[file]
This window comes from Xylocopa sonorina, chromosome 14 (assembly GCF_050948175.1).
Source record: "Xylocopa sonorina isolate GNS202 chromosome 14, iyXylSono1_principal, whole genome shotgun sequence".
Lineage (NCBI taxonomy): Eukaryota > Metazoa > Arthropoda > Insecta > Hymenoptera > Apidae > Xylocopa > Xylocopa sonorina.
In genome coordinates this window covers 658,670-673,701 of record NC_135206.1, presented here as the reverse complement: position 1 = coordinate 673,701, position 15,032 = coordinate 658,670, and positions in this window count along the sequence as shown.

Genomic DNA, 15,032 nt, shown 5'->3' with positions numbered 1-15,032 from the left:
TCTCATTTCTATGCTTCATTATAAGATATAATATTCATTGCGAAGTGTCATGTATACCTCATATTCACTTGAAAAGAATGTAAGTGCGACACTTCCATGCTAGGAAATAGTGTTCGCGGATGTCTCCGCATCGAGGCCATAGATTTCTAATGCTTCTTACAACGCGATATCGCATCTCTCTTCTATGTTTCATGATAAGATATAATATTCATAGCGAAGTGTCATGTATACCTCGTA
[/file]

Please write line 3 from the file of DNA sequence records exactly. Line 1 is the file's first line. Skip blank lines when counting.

Lineage (NCBI taxonomy): Eukaryota > Metazoa > Arthropoda > Insecta > Hymenoptera > Apidae > Xylocopa > Xylocopa sonorina.